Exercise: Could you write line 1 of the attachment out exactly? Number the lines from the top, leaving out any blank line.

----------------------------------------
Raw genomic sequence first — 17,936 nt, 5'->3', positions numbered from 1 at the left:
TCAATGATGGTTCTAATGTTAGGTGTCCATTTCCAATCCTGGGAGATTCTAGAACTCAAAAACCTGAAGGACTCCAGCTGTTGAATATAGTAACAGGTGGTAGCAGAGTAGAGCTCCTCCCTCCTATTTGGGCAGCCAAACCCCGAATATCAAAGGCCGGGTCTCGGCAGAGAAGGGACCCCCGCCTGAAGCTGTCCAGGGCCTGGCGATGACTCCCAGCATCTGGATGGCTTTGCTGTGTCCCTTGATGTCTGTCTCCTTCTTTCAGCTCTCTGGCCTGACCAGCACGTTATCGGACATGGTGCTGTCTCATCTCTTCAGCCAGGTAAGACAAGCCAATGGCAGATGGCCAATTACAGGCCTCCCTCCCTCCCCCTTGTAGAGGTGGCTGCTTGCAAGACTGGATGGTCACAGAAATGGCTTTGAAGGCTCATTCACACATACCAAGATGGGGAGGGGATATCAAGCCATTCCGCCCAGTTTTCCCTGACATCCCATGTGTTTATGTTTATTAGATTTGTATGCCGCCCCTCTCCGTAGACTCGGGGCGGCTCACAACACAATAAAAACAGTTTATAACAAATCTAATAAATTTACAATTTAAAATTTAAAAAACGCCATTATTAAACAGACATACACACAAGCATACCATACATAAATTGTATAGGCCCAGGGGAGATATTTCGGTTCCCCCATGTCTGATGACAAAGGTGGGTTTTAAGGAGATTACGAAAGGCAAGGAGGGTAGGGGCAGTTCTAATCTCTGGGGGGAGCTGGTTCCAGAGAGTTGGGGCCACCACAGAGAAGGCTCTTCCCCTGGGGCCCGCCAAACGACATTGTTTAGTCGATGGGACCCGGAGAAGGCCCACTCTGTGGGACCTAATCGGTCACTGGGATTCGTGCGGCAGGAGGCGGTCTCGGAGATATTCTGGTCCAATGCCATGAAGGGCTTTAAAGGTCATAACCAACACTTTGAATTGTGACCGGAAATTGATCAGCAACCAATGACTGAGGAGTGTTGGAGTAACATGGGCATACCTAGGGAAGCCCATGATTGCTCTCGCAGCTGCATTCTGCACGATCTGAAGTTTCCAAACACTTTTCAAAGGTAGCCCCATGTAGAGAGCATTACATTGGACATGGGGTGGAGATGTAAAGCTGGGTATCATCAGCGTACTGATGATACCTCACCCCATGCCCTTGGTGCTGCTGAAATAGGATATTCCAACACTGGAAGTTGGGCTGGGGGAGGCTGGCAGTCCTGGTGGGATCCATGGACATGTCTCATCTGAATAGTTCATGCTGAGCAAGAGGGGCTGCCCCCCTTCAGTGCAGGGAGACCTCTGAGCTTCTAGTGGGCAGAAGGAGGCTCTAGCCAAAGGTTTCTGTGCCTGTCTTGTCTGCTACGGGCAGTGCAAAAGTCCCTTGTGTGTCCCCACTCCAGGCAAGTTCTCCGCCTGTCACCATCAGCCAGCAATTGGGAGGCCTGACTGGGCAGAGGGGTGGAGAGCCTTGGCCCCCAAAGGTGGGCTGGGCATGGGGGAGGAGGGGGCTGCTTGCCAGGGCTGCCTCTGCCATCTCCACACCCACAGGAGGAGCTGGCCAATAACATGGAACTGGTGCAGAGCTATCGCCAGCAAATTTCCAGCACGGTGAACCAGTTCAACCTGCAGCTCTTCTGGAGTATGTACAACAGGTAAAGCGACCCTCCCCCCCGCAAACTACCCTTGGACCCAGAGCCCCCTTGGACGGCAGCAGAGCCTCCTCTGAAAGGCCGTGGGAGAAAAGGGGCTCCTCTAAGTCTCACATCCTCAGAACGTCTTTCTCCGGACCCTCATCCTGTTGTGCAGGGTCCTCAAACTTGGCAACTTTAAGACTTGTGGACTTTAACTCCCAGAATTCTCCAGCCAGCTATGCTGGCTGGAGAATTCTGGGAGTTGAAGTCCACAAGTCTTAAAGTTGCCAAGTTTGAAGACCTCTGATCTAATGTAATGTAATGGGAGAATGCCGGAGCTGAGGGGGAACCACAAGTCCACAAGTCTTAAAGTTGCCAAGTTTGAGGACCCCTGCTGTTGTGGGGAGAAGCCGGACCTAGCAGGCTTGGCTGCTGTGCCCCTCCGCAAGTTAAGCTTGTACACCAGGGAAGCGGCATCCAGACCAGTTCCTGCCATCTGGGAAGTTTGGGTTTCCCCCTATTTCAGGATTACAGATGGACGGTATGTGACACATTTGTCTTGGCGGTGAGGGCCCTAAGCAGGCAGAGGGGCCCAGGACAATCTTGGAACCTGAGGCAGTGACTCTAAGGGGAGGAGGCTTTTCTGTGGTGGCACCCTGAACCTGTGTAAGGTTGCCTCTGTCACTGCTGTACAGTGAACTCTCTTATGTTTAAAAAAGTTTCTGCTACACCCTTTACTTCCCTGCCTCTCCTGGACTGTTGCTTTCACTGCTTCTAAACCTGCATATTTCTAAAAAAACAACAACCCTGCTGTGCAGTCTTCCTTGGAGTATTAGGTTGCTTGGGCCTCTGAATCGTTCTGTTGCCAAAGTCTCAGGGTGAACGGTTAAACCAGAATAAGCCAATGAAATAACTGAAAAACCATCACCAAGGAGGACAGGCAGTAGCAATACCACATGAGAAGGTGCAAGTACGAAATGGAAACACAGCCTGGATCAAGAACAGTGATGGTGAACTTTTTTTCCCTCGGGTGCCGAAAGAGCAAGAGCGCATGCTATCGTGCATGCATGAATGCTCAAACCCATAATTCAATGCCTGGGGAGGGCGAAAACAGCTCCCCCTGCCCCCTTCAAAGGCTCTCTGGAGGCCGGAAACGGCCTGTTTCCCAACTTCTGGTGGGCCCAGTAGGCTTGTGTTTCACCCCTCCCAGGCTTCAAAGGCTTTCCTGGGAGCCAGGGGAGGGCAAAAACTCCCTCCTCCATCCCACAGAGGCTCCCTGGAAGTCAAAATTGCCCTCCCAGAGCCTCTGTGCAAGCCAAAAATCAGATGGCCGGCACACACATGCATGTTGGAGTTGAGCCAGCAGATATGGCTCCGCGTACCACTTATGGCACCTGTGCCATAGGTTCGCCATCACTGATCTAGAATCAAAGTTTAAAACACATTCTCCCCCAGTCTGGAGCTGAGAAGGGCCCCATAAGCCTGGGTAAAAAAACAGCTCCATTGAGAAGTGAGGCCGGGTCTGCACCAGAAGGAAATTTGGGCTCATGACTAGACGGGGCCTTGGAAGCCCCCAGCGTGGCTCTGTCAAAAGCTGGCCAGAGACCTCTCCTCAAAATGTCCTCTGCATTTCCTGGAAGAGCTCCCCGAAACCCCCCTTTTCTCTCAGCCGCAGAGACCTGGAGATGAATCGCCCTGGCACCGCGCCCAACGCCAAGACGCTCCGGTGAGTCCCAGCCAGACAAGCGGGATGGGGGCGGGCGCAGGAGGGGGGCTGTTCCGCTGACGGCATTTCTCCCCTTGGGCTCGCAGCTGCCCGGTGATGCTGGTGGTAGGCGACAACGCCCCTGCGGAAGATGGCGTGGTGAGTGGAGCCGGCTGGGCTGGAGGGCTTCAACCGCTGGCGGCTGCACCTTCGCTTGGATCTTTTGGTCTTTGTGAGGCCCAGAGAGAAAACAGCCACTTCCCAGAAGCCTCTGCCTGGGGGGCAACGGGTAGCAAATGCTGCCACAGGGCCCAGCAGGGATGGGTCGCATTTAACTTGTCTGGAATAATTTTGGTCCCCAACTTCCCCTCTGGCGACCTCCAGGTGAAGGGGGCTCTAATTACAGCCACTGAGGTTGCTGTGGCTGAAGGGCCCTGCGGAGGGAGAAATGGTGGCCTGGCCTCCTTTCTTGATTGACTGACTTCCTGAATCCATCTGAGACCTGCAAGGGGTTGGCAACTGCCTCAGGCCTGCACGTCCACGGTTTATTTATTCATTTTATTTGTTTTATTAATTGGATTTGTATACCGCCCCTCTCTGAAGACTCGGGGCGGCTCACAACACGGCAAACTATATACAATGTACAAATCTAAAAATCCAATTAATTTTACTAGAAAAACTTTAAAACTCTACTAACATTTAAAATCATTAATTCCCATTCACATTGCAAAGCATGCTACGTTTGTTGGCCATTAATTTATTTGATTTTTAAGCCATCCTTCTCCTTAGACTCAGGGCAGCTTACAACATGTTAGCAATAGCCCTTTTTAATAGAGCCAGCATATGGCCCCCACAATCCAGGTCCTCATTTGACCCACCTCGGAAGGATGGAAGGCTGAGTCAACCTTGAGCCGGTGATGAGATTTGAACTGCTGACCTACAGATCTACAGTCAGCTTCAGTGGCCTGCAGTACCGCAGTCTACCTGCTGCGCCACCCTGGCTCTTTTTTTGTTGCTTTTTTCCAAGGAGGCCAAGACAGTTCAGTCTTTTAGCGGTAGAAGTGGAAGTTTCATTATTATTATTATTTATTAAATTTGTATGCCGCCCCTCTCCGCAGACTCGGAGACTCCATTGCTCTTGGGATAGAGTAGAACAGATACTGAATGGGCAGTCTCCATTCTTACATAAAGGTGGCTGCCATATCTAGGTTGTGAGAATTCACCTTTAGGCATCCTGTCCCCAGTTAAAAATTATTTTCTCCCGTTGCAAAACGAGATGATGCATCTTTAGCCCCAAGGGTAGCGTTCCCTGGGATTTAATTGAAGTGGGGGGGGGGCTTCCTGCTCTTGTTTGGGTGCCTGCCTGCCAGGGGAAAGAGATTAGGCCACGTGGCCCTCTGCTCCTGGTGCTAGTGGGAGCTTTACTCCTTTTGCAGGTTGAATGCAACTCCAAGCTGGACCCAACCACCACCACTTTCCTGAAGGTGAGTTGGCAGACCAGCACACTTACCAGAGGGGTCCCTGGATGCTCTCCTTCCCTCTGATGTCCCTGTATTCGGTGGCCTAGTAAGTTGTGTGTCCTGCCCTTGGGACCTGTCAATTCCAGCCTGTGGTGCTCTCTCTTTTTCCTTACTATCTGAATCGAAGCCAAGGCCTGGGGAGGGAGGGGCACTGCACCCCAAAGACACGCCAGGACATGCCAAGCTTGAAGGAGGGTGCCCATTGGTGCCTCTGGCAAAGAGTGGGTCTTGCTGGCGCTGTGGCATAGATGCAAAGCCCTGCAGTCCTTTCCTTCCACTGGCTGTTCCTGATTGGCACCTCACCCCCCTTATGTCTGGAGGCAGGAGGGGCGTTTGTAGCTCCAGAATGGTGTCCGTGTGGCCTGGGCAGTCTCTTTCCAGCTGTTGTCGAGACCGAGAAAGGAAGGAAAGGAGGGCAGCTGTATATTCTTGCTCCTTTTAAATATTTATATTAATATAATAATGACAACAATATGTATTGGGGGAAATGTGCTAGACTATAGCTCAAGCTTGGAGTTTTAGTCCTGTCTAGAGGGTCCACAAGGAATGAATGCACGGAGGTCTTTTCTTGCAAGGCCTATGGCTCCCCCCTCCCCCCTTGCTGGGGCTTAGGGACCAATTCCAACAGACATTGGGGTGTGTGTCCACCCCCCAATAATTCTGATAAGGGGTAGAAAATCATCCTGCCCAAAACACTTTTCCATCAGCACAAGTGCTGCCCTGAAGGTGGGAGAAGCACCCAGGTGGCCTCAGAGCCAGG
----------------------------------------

Raw genomic sequence first — 17,936 nt, 5'->3', positions numbered from 1 at the left: